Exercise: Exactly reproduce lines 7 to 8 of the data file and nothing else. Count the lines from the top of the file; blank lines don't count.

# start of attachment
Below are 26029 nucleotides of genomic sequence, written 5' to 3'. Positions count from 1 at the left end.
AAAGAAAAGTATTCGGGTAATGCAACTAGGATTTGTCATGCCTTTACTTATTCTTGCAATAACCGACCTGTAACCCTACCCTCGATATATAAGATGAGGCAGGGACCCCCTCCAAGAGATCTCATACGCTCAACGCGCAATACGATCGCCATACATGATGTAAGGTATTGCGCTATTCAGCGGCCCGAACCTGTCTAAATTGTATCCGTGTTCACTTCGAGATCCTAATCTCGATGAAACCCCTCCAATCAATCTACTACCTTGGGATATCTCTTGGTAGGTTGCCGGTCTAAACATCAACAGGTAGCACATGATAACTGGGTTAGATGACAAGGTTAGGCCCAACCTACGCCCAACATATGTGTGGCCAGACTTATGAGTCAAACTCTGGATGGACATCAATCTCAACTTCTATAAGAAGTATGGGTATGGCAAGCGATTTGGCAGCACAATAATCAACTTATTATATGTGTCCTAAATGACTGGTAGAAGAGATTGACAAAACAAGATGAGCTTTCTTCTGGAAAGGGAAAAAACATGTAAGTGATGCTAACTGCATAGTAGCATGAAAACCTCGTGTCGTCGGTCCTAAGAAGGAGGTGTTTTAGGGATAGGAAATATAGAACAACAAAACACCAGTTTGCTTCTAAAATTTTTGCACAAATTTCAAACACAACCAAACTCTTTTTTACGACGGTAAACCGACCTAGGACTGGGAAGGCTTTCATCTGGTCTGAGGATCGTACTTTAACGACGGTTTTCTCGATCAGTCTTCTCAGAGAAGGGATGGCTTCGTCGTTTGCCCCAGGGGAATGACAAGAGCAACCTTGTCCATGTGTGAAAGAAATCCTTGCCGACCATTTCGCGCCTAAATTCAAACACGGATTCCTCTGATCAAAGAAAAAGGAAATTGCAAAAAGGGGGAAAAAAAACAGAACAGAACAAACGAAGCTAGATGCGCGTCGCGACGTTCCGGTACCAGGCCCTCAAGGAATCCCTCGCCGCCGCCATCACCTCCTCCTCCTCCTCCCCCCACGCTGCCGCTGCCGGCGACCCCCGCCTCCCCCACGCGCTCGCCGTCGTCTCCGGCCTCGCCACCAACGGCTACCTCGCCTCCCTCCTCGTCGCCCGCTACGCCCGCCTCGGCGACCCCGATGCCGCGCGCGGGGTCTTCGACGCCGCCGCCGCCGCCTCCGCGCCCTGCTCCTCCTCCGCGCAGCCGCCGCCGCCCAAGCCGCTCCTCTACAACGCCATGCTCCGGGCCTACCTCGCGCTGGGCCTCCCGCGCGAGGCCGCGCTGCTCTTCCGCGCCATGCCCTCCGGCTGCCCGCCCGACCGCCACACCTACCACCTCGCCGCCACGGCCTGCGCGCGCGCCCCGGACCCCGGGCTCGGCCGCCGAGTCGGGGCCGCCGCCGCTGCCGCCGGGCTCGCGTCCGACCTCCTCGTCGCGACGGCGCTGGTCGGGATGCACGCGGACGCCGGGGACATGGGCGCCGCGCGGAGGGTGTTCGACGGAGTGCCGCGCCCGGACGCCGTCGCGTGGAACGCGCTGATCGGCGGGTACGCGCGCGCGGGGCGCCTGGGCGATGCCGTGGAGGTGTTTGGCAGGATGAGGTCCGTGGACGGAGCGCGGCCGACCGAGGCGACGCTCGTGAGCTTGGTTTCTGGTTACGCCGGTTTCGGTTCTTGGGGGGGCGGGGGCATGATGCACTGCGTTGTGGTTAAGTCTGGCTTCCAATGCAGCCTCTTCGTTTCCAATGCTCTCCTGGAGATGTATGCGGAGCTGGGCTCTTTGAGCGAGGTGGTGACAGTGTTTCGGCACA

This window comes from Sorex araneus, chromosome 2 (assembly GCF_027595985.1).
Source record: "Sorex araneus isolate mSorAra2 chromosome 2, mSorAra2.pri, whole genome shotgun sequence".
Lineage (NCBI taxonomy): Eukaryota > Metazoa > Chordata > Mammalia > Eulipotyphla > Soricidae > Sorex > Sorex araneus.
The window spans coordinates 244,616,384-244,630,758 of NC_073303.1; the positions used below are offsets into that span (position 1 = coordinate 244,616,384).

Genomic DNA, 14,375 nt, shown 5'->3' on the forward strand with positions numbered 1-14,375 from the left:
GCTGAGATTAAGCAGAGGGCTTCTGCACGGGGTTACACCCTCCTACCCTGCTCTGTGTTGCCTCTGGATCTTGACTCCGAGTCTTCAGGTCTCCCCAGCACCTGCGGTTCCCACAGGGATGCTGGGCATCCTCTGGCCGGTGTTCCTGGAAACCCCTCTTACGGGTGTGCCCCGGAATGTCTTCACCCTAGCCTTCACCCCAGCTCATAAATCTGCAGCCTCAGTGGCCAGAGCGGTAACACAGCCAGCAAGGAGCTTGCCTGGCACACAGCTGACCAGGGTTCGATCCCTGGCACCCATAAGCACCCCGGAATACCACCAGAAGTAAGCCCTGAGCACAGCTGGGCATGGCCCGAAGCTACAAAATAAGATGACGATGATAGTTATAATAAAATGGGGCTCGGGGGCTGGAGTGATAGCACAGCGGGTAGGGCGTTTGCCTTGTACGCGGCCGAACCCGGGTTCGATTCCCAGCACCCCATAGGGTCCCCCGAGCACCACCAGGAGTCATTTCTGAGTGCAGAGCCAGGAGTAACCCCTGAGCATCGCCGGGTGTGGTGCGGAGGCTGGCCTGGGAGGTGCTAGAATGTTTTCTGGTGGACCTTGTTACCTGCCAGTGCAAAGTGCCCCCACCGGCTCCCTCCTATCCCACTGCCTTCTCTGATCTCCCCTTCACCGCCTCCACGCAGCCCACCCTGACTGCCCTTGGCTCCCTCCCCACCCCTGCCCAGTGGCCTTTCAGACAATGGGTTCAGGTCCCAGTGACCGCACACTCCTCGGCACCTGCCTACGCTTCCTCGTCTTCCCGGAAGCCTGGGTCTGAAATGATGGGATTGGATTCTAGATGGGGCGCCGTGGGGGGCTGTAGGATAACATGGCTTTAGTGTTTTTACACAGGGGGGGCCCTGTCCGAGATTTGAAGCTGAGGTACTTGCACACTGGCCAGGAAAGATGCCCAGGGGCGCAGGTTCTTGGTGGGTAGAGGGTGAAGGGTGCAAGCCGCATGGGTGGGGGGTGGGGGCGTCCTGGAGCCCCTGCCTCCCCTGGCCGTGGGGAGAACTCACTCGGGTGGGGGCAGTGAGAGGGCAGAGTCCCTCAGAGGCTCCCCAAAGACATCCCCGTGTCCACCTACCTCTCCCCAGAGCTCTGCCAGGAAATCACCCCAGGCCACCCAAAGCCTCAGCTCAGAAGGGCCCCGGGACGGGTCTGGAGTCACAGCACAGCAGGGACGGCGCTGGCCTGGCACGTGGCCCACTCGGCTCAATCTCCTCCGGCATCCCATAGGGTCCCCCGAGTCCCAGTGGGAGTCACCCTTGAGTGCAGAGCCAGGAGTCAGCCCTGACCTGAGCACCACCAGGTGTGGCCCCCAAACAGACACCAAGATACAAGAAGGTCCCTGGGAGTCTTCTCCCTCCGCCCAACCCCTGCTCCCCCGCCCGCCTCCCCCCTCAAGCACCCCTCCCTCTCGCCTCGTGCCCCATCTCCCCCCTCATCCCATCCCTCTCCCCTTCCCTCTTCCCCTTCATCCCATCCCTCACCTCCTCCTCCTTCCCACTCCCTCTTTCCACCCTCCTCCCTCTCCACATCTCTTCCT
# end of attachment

Genomic DNA, 14,375 nt, shown 5'->3' on the forward strand with positions numbered 1-14,375 from the left:
GCTGAGATTAAGCAGAGGGCTTCTGCACGGGGTTACACCCTCCTACCCTGCTCTGTGTTGCCTCTGGATCTTGACTCCGAGTCTTCAGGTCTCCCCAGCACCTGCGGTTCCCACAGGGATGCTGGGCATCCTCTGGCCGGTGTTCCTGGAAACCCCTCTTACGGGTGTGCCCCGGAATGTCTTCACCCTAGCCTTCACCCCAGCTCATAAATCTGCAGCCTCAGTGGCCAGAGCGGTAACACAGCCAGCAAGGAGCTTGCCTGGCACACAGCTGACCAGGGTTCGATCCCTGGCACCCATAAGCACCCCGGAATACCACCAGAAGTAAGCCCTGAGCACAGCTGGGCATGGCCCGAAGCTACAAAATAAGATGACGATGATAGTTATAATAAAATGGGGCTCGGGGGCTGGAGTGATAGCACAGCGGGTAGGGCGTTTGCCTTGTACGCGGCCGAACCCGGGTTCGATTCCCAGCACCCCATAGGGTCCCCCGAGCACCACCAGGAGTCATTTCTGAGTGCAGAGCCAGGAGTAACCCCTGAGCATCGCCGGGTGTGGTGCGGAGGCTGGCCTGGGAGGTGCTAGAATGTTTTCTGGTGGACCTTGTTACCTGCCAGTGCAAAGTGCCCCCACCGGCTCCCTCCTATCCCACTGCCTTCTCTGATCTCCCCTTCACCGCCTCCACGCAGCCCACCCTGACTGCCCTTGGCTCCCTCCCCACCCCTGCCCAGTGGCCTTTCAGACAATGGGTTCAGGTCCCAGTGACCGCACACTCCTCGGCACCTGCCTACGCTTCCTCGTCTTCCCGGAAGCCTGGGTCTGAAATGATGGGATTGGATTCTAGATGGGGCGCCGTGGGGGGCTGTAGGATAACATGGCTTTAGTGTTTTTACACAGGGGGGGCCCTGTCCGAGATTTGAAGCTGAGGTACTTGCACACTGGCCAGGAAAGATGCCCAGGGGCGCAGGTTCTTGGTGGGTAGAGGGTGAAGGGTGCAAGCCGCATGGGTGGGGGGTGGGGGCGTCCTGGAGCCCCTGCCTCCCCTGGCCGTGGGGAGAACTCACTCGGGTGGGGGCAGTGAGAGGGCAGAGTCCCTCAGAGGCTCCCCAAAGACATCCCCGTGTCCACCTACCTCTCCCCAGAGCTCTGCCAGGAAATCACCCCAGGCCACCCAAAGCCTCAGCTCAGAAGGGCCCCGGGACGGGTCTGGAGTCACAGCACAGCAGGGACGGCGCTGGCCTGGCACGTGGCCCACTCGGCTCAATCTCCTCCGGCATCCCATAGGGTCCCCCGAGTCCCAGTGGGAGTCACCCTTGAGTGCAGAGCCAGGAGTCAGCCCTGACCTGAGCACCACCAGGTGTGGCCCCCAAACAGACACCAAGATACAAGAAGGTCCCTGGGAGTCTTCTCCCTCCGCCCAACCCCTGCTCCCCCGCCCGCCTCCCCCCTCAAGCACCCCTCCCTCTCGCCTCGTGCCCCATCTCCCCCCTCATCCCATCCCTCTCCCCTTCCCTCTTCCCCTTCATCCCATCCCTCACCTCCTCCTCCTTCCCACTCCCTCTTTCCACCCTCCTCCCTCTCCACATCTCTTCCT